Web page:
National Geographic : 1957 Jan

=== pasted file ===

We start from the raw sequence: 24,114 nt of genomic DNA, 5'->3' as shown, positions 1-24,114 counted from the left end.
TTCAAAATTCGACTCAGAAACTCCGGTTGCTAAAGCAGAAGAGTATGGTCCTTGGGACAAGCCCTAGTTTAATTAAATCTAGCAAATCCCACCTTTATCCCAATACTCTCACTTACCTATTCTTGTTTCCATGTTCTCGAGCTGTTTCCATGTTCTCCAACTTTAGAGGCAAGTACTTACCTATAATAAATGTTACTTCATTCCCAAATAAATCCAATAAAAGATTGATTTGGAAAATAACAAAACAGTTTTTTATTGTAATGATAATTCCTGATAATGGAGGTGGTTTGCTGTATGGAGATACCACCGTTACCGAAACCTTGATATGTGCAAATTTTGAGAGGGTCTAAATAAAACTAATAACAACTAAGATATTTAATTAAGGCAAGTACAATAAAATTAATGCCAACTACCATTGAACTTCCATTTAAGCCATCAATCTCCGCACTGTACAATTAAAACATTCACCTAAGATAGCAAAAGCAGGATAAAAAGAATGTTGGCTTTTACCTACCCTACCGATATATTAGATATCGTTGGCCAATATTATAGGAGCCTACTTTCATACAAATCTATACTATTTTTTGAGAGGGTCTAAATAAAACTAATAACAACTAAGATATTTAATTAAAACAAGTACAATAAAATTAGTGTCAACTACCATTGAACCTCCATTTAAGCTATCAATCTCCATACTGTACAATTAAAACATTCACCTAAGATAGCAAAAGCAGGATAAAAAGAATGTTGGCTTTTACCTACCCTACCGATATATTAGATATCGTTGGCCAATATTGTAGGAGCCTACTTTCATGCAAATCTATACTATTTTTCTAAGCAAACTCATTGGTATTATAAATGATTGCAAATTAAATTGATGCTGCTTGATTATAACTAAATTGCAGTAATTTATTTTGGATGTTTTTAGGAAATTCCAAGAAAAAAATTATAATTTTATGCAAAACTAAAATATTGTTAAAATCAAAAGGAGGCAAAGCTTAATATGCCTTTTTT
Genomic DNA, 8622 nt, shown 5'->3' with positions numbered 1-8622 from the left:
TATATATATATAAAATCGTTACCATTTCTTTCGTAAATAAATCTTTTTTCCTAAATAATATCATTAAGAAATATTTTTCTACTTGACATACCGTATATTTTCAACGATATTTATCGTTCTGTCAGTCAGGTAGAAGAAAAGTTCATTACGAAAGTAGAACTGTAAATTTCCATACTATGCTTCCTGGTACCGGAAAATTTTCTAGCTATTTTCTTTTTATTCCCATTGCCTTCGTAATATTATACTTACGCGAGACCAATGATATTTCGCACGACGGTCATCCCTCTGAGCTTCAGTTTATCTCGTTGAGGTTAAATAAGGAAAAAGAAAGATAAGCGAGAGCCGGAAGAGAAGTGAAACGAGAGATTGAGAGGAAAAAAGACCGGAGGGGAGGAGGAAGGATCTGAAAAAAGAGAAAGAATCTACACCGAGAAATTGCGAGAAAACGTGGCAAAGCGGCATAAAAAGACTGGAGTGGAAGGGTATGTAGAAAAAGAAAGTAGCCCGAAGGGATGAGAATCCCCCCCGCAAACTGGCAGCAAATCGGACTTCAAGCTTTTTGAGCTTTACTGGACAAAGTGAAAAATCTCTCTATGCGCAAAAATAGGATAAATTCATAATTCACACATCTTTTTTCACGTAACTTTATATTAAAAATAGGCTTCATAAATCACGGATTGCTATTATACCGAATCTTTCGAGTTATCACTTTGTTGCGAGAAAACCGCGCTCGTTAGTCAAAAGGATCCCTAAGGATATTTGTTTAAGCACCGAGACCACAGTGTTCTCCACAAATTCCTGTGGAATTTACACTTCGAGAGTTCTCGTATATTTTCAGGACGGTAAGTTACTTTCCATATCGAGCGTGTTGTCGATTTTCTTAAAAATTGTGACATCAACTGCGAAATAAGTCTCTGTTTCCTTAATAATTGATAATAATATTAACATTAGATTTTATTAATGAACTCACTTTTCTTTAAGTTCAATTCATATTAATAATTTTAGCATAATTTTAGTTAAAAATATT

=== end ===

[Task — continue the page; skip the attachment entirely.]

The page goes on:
Pennsylvania Avenue, Route of Presidents Landmarks and Shrines of United States History Line the Path of Inaugural Parades from Capitol to White House BY DOROTHEA AND STUART E. JONES With Illustrations by National Geographic Photographer Volkmar Wenizel T HE MAIN STREET of the Nation this month casts aside its workaday look and sits for its portrait in red, white, and blue. As happens every four years in Washington, D. C., the inaugural parade makes its way down Pennsylvania Avenue from the Capitol to the White House. Along this ceremonial mile and a half about one-quarter of the Avenue's whole length-massed thousands have paid homage to returning heroes and cheered incoming and outgoing Presidents. Here they have welcomed royalty and soberly watched the funeral processions of warriors and statesmen. Focus of a Nation's Hopes and Fears In the Avenue's 165-year existence as the focal point of a Nation's hopes and fears, its dust has settled on musket and atomic cannon, on Civil War soldier, on rumbling coach-and four, on Stanley Steamer and Cadillac, on silk topper and homburg. Not all of its events have been solemn af fairs of state. Men now living remember seeing on the Avenue the Nation's first com mercially produced automobile-a Duryea that clattered along in 1896, scaring horses and causing onlookers to shake their heads in disbelief. In 1801 "a vast concourse of people, num bering upward of 1,200 souls," ushered in the new Capital's first inauguration. Crowds now run into hundreds of thousands. Before and after every inaugural parade many visitors find time to explore the city's shrines and monuments, many of which lie within sight of Pennsylvania Avenue. Under the myriad flags and beyond the grandstands, what do they see? The best way to find out, we decided, was to walk the historic Avenue. Thus, in a sense, we became an advance guard of two for the 1957 in auguration, making our way on foot and quite unheralded by police whistle or drumbeat (map, page 70). Just as Washington was a planned Capital, fixed on a ten-mile square along the Potomac River by President George Washington, the Avenue did not just happen. It appeared on the plan of Maj. Pierre Charles L'Enfant, the gifted French engineer employed by Wash ington to lay out the new city. L'Enfant directed that the "grand avenue" should be 160 feet wide. The nineteen local farmers and landowners who had agreed to "convey, in Trust," their land for establishment of the Federal City, saw this size as wild extravagance. Many grumbled, and one David Burnes delayed the opening of Pennsylvania Avenue by insisting on bringing in his corn crop before the work men moved in. Burnes's farm was part of Beall's Levels, a grant dating from 1703 and the colonial government of Lord Baltimore. Ninian Beall received the patent as a gift for valor in protecting the Crown's interests. A much larger tract of land into which the Avenue sliced was Duddington, also called Cerne Abbey Manor. What is now Capitol Hill lay within it. The owners were the Carrolls of Maryland, among whom was a signer of the Declaration of Independence. Name Honored a Disappointed State Presumably the Avenue was given the name Pennsylvania as a special honor to that key State among the original Thirteen-and per haps also to soften her disappointment when the Founding Fathers decided against making Philadelphia the permanent Capital. Of all the landmarks in this city of vistas, the one that draws men's eyes most compel lingly is the great dome of the Capitol, serene against the sky. Even on close inspection the imposing building appears to have been there always-and in terms of the Federal City that is almost true. The Authors Dorothea Jones, a former member of the NATIONAL GEOGRAPHIC MAGAZINE staff, is the author of the recent book Washington Is Wonderful (Harper & Brothers, New York). Her enthusiastic interest in the Nation's Capital, past and present, is shared by her husband, Stuart E. Jones, a member of the Maga zine's editorial staff.